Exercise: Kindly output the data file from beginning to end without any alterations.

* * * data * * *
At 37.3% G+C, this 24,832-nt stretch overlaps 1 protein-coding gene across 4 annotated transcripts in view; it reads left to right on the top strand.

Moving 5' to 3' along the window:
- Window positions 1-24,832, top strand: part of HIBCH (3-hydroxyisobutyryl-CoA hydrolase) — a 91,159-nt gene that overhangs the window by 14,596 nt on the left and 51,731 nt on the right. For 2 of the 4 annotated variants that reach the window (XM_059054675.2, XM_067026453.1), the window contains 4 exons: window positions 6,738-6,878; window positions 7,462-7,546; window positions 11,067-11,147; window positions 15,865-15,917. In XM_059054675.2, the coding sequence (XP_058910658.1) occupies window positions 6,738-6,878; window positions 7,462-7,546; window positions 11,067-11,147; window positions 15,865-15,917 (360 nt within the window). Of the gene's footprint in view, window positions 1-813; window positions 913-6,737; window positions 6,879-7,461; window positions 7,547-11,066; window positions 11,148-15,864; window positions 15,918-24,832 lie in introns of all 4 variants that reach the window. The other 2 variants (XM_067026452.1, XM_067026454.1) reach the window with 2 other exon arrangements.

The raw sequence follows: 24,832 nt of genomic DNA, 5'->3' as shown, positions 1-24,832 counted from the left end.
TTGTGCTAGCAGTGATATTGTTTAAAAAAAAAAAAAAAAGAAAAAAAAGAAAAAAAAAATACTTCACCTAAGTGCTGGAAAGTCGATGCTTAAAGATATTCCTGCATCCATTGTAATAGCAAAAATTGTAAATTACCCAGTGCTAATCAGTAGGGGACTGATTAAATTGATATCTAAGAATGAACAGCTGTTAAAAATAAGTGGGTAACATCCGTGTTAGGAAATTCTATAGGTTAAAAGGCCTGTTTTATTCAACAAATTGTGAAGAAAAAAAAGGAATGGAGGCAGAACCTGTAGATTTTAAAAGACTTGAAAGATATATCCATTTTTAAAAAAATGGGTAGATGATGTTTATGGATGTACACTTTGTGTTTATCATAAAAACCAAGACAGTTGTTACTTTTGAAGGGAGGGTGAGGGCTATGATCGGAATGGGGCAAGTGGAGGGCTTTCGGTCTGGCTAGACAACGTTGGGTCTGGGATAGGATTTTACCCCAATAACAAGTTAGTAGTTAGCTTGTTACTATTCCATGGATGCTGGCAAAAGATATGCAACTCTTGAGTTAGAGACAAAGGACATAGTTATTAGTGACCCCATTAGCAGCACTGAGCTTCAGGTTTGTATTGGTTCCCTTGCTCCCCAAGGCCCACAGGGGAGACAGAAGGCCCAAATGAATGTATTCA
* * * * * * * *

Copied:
At 37.3% G+C, this 24,832-nt stretch overlaps 1 protein-coding gene across 4 annotated transcripts in view; it reads left to right on the top strand.

Moving 5' to 3' along the window:
- Window positions 1-24,832, top strand: part of HIBCH (3-hydroxyisobutyryl-CoA hydrolase) — a 91,159-nt gene that overhangs the window by 14,596 nt on the left and 51,731 nt on the right. For 2 of the 4 annotated variants that reach the window (XM_059054675.2, XM_067026453.1), the window contains 4 exons: window positions 6,738-6,878; window positions 7,462-7,546; window positions 11,067-11,147; window positions 15,865-15,917. In XM_059054675.2, the coding sequence (XP_058910658.1) occupies window positions 6,738-6,878; window positions 7,462-7,546; window positions 11,067-11,147; window positions 15,865-15,917 (360 nt within the window). Of the gene's footprint in view, window positions 1-813; window positions 913-6,737; window positions 6,879-7,461; window positions 7,547-11,066; window positions 11,148-15,864; window positions 15,918-24,832 lie in introns of all 4 variants that reach the window. The other 2 variants (XM_067026452.1, XM_067026454.1) reach the window with 2 other exon arrangements.

The raw sequence follows: 24,832 nt of genomic DNA, 5'->3' as shown, positions 1-24,832 counted from the left end.
TTGTGCTAGCAGTGATATTGTTTAAAAAAAAAAAAAAAAGAAAAAAAAGAAAAAAAAAATACTTCACCTAAGTGCTGGAAAGTCGATGCTTAAAGATATTCCTGCATCCATTGTAATAGCAAAAATTGTAAATTACCCAGTGCTAATCAGTAGGGGACTGATTAAATTGATATCTAAGAATGAACAGCTGTTAAAAATAAGTGGGTAACATCCGTGTTAGGAAATTCTATAGGTTAAAAGGCCTGTTTTATTCAACAAATTGTGAAGAAAAAAAAGGAATGGAGGCAGAACCTGTAGATTTTAAAAGACTTGAAAGATATATCCATTTTTAAAAAAATGGGTAGATGATGTTTATGGATGTACACTTTGTGTTTATCATAAAAACCAAGACAGTTGTTACTTTTGAAGGGAGGGTGAGGGCTATGATCGGAATGGGGCAAGTGGAGGGCTTTCGGTCTGGCTAGACAACGTTGGGTCTGGGATAGGATTTTACCCCAATAACAAGTTAGTAGTTAGCTTGTTACTATTCCATGGATGCTGGCAAAAGATATGCAACTCTTGAGTTAGAGACAAAGGACATAGTTATTAGTGACCCCATTAGCAGCACTGAGCTTCAGGTTTGTATTGGTTCCCTTGCTCCCCAAGGCCCACAGGGGAGACAGAAGGCCCAAATGAATGTATTCA